Stuttgart (pp. 126-31). the fictional and poetic worlds evoked by the contents of the museum, different salient worlds, are implied by the way in which the building itself is an outsider amid its urban surroundings. But in contrast to Stirling's flamboyant civic architecture. which reaches out to invite people in. Hollein's museum is like a visitor from another world, a version of t he end of this century's idea of a temenos. a temple, a world within a world. Its style is neither the idealist, eclectic histori-cism of the 19th-century museum, nor is it the Miesian. transcendental and neo-idealist temple. What it aims to convey is a belief in the idea of art as coherence and purity. Placed solemnly between hill and city centre, its sand-finished walls, its glass, steel, chrome and aluminium are like a mantle emphasizing its silky, silvery strangeness.

(Opposite) Axonometric projection of the musoum and surrounding site

(Top) Looking towards tho entrance

(Above) Ground floor plan

Antonio Barrionuevo Ferrer HOUSING BLOCK IN PINO MONTANO

(Seville. Spain) 1981-83

This housing project for eighty agranan fam lies is situated in Pino Montano. where the periphery of Seville gives way to the vast I expanses of the huertas, or fields of the i agricultural heartland, an area left outside tne general planning policies of 1960s and 70s ] Antonio Barrionuevo saw in this project the j chance to attempt a new type of commons i dwelling for its humble proprietors that contribute, as a new alternative, to givingane* form to the working class housing other than j that which characterized the metropolitan condition inside Seville.'

Antonio Barrionuevo. like Giancarto De Carlo j (pp. 198-201) and Alvaro Siza (pp. 90-91 placed major emphasis on collective space, its hierarchical structure and its collect« I memory. He tried to recapture 'the way inwfucfl I the population of Seville occupies the street. I the square or the internal courts (the renowned corral) of traditional neighbourhoods, as wefl as the different degrees of privacy that free space possesses, from the street to the privaie patio.' To do this, he has opted for a perimettr I block, a spatial schema which provides venwa I Hon and orientation but also offers the possrtx lity of creating a communal, open space wtwfc I is even more public than the traditional pat» J but which still preserves the patio's relative privacy and collective intimacy.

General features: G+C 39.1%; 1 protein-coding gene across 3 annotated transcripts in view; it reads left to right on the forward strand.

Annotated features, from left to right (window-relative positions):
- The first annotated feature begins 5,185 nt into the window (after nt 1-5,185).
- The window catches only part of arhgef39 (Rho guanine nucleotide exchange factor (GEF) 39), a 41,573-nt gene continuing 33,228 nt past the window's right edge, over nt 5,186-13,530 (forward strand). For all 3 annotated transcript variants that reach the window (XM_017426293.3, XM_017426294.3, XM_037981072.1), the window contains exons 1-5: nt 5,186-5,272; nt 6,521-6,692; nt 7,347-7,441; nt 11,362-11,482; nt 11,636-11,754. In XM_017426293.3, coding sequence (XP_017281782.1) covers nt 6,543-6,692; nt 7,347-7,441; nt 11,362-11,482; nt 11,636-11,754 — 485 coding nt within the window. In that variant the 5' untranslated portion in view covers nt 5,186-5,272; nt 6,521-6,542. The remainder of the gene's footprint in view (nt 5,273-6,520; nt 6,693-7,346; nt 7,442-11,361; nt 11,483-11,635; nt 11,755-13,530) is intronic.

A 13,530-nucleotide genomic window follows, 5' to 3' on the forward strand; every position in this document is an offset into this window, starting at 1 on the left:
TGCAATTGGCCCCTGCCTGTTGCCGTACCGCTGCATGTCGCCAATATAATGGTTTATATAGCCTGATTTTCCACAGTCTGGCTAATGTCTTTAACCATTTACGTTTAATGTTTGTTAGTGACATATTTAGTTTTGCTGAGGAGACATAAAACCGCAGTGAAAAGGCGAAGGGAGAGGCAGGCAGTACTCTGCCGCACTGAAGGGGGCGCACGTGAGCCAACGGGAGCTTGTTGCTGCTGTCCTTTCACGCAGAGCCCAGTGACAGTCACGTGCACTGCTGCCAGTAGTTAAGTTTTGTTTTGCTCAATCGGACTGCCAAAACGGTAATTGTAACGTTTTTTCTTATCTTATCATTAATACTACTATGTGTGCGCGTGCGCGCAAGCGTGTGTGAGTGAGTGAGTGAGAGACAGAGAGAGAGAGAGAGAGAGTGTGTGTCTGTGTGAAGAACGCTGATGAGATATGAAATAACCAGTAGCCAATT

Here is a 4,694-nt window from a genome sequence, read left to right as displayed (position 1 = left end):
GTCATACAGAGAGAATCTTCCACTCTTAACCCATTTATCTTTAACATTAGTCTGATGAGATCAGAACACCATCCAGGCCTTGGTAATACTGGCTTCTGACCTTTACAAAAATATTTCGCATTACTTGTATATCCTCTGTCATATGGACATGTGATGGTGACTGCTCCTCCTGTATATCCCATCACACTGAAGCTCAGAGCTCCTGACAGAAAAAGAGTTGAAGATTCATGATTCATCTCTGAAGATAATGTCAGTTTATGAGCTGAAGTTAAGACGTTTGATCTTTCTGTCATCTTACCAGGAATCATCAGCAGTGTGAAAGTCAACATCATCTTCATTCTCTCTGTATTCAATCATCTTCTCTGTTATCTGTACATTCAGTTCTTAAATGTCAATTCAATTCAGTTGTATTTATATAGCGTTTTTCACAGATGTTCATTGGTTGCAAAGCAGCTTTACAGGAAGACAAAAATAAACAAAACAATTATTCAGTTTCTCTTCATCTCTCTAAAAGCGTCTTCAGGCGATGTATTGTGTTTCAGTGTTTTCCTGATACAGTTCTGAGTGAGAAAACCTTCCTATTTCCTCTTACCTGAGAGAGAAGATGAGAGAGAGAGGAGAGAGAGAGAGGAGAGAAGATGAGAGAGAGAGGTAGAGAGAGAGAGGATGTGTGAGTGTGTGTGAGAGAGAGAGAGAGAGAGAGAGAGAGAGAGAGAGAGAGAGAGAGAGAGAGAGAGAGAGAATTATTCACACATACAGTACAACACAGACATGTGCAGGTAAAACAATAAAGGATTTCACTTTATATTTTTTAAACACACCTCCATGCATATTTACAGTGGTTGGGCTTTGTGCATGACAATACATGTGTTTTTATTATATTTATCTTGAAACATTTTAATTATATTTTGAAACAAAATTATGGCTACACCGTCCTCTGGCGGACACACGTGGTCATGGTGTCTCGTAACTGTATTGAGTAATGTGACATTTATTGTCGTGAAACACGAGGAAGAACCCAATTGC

' I ' M r* I (M <VM» iiinnt-iivrr :> * t'l VI < il Vt « t V| i'i

Beyond iconographie considerations, in this »orving class, low-budget housing, through its colouis. materials and scale, Barrionuevo has •.red to instil a sense of joyfutness. Without succumbing to imitation and nostalgia, other regional devices have been applied, such as a temple-monument to mark the centre of the pat«. Above the entrances, the structures are covered m the same traditional ceramic tiles »fKh were used on the mudejar minarets that »ere transformed into church towers. These are intended, according to the architect, as signs of identity of the collectivity'. Pergolas for shade, benches for meetings, kiosks, vange and palm trees, running water, all suggest not only the local gardens and patios, but also the 19th-century squares in the instortc centre of Seville.

The design of this housing block bears all the features typical of the regionalist trend, so dominant in Spain. Barrionuevo has remarked tftat m this work he was trying to bring back all those native elements which were lacking in the panorama of social housing of our country for so long". If critical regionalism succeeds only in this, in bringing back this sense of iiegfia (traditional joyfulness). its task in preserving the sense of local community has been accomplished.

(Opposite, left) General plan and sections (Opposite, right) Conceptual drawing (Above) The intorior court (Right) Typical unit plan

Fostor Associates Ltd